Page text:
The Stanford Cardinal have had an up-and-down football season thus far, but their winning performance against the Colorado Buffaloes couldn't have come at a better time.
The team started out 3-0 and vaulted themselves into the Top 10 after defeating USC, but subsequently dropped close games at Washington and Notre Dame.
Since the loss to the Fighting Irish, the team has won three straight games, but they hardly looked like a team ready to challenge for a Pac-12 title after squeaking by a poor Washington State team, 24-17.
But against the Buffaloes, every part of the Cardinal attack seemed in tune and prepared for the final three games of the regular season. They have to be ready, though, because they face three ranked teams, including undefeated Oregon at Autzen Stadium.
While a 48-0 win typically signals complete and utter domination, there are always going to be performances that are deserving of recognition as well as ones that will need improvement.
Here are the winners and losers from Stanford's victory over Colorado this past Saturday.
Kevin Hogan, a talented redshirt freshman quarterback, finally got is opportunity to show off his skills in this past Saturday's win against the Buffs.
Hogan took that opportunity and made the very most of it, completing 18 of 23 passes for 184 yards and two touchdowns. He also ran the ball seven times for 48 yards. And remember, this occurred in just over two quarters of work.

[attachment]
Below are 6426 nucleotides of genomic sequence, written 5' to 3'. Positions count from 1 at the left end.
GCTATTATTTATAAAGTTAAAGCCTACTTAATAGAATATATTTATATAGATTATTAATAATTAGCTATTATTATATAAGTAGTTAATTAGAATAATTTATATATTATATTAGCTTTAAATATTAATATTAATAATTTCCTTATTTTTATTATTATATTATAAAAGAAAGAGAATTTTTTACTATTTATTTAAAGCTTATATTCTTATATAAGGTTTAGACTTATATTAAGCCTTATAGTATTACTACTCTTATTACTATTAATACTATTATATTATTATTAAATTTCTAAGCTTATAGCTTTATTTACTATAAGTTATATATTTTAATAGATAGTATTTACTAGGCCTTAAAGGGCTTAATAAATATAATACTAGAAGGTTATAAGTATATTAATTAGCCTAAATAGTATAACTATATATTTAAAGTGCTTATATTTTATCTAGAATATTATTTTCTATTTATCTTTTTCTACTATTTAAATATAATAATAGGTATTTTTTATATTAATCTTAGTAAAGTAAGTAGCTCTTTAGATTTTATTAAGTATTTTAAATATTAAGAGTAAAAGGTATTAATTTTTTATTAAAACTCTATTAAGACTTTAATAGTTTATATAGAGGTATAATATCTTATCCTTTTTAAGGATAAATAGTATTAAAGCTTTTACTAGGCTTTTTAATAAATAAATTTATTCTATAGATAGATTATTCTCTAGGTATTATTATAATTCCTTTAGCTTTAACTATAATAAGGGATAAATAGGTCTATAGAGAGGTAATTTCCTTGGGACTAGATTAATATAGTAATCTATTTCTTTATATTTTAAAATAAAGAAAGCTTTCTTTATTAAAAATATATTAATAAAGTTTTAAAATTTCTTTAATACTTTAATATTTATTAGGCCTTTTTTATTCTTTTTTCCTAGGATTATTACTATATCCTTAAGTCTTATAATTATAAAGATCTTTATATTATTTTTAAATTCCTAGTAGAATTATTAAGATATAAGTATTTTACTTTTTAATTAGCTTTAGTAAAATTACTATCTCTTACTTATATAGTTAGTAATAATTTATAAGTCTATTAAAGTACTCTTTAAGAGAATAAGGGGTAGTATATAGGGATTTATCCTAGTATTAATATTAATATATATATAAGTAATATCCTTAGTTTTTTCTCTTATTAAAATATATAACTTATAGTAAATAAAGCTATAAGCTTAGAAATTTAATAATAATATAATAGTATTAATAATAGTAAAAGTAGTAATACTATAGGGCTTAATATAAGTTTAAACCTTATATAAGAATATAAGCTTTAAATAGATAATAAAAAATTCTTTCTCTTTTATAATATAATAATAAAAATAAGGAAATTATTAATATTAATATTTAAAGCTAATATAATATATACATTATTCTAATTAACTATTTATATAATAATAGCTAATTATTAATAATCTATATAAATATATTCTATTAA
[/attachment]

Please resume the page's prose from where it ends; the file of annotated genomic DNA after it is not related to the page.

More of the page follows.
All six drives led by Hogan ended in scores for the Cardinal.
One thing the Stanford offense has been missing this season is efficiency at the quarterback position. It's hard for anybody to follow in the footsteps of Andrew Luck, but simply having the ability to throw the ball will do wonders for the Cardinal offense.
They have a big, physical offensive line to go along with a powerful rushing attack. If Hogan can continue to provide a threat through the air and on the ground, Stanford will be a lot stronger in the final stretch of the season.
Josh Nunes won the starting quarterback battle over Brett Nottingham this summer and began the season by leading Stanford to three straight victories, including a 21-14 defeat of the USC Trojans.
But he's completed less than 50 percent of his passes in three out of the six games since the victory over USC and has thrown for over 200 yards just twice.
Against Washington State, Nunes went just 7-of-15 for 136 yards and one touchdown.
In a Stanford offense where establishing the running game is the primary objective, you won't see the quarterback put up big numbers very often. Even Andrew Luck failed to produce many games with eye-popping stats.
But while no one expected Nunes to be the next Luck, the hope was that he would at least develop into an accurate quarterback with the ability to throw the ball downfield.
That hasn't occurred, and after Kevin Hogan's breakout game against Colorado, Nunes may have a difficult time finding his way back onto the turf.
You won't find a more talented pair of starting tight ends than Levine Toilolo and Zach Ertz in all of college football.